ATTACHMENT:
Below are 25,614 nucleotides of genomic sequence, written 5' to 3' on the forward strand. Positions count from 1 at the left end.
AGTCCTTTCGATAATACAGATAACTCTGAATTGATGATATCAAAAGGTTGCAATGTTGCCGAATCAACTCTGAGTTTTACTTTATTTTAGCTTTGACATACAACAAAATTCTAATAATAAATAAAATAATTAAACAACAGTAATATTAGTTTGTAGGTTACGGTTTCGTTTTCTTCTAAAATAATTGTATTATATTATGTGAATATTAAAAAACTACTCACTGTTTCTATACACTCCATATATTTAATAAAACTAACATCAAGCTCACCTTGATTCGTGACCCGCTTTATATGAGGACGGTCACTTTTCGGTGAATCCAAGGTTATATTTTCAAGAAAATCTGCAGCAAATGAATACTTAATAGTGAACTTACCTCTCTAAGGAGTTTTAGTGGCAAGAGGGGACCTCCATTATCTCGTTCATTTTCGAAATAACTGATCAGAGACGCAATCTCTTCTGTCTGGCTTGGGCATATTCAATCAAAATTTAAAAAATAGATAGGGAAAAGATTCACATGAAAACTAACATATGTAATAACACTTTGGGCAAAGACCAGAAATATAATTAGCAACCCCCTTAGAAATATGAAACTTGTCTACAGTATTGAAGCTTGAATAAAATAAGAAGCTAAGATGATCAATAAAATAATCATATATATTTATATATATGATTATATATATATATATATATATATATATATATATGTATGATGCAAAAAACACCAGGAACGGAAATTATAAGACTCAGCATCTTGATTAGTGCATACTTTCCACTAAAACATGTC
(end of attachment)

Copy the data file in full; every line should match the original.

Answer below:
Below are 25,614 nucleotides of genomic sequence, written 5' to 3' on the forward strand. Positions count from 1 at the left end.
AGTCCTTTCGATAATACAGATAACTCTGAATTGATGATATCAAAAGGTTGCAATGTTGCCGAATCAACTCTGAGTTTTACTTTATTTTAGCTTTGACATACAACAAAATTCTAATAATAAATAAAATAATTAAACAACAGTAATATTAGTTTGTAGGTTACGGTTTCGTTTTCTTCTAAAATAATTGTATTATATTATGTGAATATTAAAAAACTACTCACTGTTTCTATACACTCCATATATTTAATAAAACTAACATCAAGCTCACCTTGATTCGTGACCCGCTTTATATGAGGACGGTCACTTTTCGGTGAATCCAAGGTTATATTTTCAAGAAAATCTGCAGCAAATGAATACTTAATAGTGAACTTACCTCTCTAAGGAGTTTTAGTGGCAAGAGGGGACCTCCATTATCTCGTTCATTTTCGAAATAACTGATCAGAGACGCAATCTCTTCTGTCTGGCTTGGGCATATTCAATCAAAATTTAAAAAATAGATAGGGAAAAGATTCACATGAAAACTAACATATGTAATAACACTTTGGGCAAAGACCAGAAATATAATTAGCAACCCCCTTAGAAATATGAAACTTGTCTACAGTATTGAAGCTTGAATAAAATAAGAAGCTAAGATGATCAATAAAATAATCATATATATTTATATATATGATTATATATATATATATATATATATATATATATATGTATGATGCAAAAAACACCAGGAACGGAAATTATAAGACTCAGCATCTTGATTAGTGCATACTTTCCACTAAAACATGTC